With Half Term on the horizon here in Edinburgh, I’ve been busy planning some days out and trying to work out how to make the most of our time! It’s been a while since we’ve taken the kids to the Modern Art Gallery and ordinarily it wouldn’t be something I’d immediately think of for a weekend. But when we were invited to review the Ray Harryhausen exhibition, I knew that this one would be a bit different…

Ray Harryhausen may not have been a name you know – unless you’re film special effects buff – but I would hazard a guess that the majority of you will have seen one of his films. Spanning from the 1950s to the 1970s, they’re certainly what I remember from Saturday afternoons TV as a child. Ray Harryhausen paved the way for the film makers that follow and it was fascinating to see exactly how he brought his models to life in films and to ponder how many people he inspired.

Initially, the kids were drawn in with promises of skeletons but were soon drawn in with models of aliens, pegasus, the hydra, and medusa. So many of the exhibits were at their eye height  – safely behind glass – so they could really go up close for a proper look.

Thomas particularly was also taken with drawings of different scenes and was soon pondering what story they could be telling. He’s recently announced that ‘people who think they’ve seen a UFO are actually seeing planets’ but this hasn’t stopped him being fascinated about the concept. I thought that we would be rushing past pictures as his usual approach is to ping from one thing to another but instead he took the time to examine each aspect and try to figure how how it all went together.

An added bonus was the amount of things that were interactive and particularly eye-catching. In one of the upstairs rooms, models were lit up in turn as their animated versions were projected on the wall. It was such an effective way to show how the two related.

But without a doubt, the kids favourite part was the opportunity to step onto the green screen and interact with the models on the big screen. It was pretty quiet so they were able to sneak a couple of turns and it was the best way to finish the exhibit.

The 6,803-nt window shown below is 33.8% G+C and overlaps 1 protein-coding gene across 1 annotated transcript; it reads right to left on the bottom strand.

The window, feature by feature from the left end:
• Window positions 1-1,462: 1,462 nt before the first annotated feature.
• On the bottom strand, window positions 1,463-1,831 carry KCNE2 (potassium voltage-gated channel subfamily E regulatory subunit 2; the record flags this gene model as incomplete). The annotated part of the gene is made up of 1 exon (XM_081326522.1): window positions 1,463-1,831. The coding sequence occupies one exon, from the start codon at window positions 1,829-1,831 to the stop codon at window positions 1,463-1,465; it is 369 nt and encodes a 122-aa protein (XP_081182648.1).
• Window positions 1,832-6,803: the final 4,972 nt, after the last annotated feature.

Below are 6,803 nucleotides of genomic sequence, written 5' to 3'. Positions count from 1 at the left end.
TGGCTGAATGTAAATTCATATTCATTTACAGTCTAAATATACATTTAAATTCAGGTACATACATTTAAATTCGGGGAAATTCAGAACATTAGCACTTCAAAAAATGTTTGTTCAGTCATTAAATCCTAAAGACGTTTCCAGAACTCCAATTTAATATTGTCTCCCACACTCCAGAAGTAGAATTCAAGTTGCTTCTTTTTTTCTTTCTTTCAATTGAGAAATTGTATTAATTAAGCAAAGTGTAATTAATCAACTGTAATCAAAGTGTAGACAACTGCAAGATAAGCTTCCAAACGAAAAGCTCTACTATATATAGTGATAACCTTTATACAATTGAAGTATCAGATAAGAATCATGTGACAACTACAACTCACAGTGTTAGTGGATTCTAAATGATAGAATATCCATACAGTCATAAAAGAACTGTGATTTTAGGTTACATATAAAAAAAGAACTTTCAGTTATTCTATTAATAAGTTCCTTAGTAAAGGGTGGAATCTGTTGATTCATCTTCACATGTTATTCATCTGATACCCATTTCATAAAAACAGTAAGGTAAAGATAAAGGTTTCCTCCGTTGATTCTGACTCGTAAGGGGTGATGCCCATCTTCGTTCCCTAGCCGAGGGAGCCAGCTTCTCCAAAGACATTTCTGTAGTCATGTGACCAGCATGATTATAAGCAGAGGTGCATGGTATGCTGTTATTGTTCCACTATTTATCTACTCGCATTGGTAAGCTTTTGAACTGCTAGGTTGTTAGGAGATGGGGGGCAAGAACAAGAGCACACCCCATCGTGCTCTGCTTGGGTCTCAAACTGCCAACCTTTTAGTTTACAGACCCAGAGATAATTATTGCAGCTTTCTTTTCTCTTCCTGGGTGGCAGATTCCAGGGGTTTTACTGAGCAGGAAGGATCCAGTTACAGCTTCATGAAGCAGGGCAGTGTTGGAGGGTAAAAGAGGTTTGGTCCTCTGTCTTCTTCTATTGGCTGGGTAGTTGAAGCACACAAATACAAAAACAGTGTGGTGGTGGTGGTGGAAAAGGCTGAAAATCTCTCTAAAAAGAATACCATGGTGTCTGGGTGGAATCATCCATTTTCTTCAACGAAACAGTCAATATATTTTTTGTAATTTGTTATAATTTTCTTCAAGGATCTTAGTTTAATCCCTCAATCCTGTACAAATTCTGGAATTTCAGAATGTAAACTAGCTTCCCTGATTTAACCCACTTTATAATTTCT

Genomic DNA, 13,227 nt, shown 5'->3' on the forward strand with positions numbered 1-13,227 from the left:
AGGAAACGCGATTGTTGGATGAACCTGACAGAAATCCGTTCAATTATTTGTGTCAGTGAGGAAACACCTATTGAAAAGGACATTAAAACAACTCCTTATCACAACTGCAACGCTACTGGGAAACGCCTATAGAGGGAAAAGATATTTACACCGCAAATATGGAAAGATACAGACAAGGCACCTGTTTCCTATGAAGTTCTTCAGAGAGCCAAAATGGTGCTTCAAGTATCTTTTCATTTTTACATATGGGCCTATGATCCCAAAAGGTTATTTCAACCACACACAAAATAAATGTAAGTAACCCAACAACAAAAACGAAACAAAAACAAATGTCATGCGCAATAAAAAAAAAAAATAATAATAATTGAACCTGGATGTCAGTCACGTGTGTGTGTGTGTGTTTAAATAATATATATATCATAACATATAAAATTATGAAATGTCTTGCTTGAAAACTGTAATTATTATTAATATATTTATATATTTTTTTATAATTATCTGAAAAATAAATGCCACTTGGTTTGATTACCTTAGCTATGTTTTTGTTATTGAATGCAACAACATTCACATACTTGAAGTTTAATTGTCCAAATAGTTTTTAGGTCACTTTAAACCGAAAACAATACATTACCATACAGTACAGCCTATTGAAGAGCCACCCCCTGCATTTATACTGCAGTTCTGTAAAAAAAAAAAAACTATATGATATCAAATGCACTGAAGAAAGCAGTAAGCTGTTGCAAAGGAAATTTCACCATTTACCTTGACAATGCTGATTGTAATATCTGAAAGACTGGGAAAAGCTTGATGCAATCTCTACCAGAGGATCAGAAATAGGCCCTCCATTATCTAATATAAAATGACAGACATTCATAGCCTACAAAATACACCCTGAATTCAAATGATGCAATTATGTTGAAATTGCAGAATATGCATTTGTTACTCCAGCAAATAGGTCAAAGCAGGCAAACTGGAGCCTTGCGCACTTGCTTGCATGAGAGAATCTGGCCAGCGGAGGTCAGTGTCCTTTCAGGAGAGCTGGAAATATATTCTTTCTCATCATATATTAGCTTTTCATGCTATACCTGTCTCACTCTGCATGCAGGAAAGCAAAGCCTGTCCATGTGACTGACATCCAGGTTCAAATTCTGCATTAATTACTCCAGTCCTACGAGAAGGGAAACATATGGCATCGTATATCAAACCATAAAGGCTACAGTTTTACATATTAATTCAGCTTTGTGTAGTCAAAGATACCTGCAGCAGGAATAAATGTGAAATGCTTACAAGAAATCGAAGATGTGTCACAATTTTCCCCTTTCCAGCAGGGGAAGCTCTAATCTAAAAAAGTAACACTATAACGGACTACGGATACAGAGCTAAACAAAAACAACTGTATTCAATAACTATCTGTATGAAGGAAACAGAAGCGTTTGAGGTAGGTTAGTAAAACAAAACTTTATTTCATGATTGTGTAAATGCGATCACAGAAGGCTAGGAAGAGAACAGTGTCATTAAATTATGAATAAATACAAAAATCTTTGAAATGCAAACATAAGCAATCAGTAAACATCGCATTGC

Food and drink

Whilst there is a small coffee van out the front of the Modern Gallery 2 now, the cafe has been rebranded to be the ‘Paolozzi’s Kitchen’ has whilst there is still a great selection of sandwiches, soup, and baked goods. It also had an array of delicious flatbreads.

The kids menu had the choice of quiche or a cup of soup with ham/cheese roll, sweet treat, and juice. Whilst both kids were tempted by quiche the sweet treat lure won out! I thought the portion sizes were spot on, and Thomas particularly enjoyed the soup whilst Katie was more about the rolls!

Gallery Shop

After we had looked through the exhibition, both kids were delighted to have the chance to browse the gallery shop. We were kindly gifted a voucher to spend,, and there was a great range of items linked to the exhibition. Thomas was very keen to have his own collection of armed skeletons and has great plans to use them in a stop animation. It’s certainly one way we can extend this particular half term activity!

The exhibit is only on until 20th February 2022, so there’s a limited opportunity to be able to visit. For more information and to get tickets – visit the National Galleries website.

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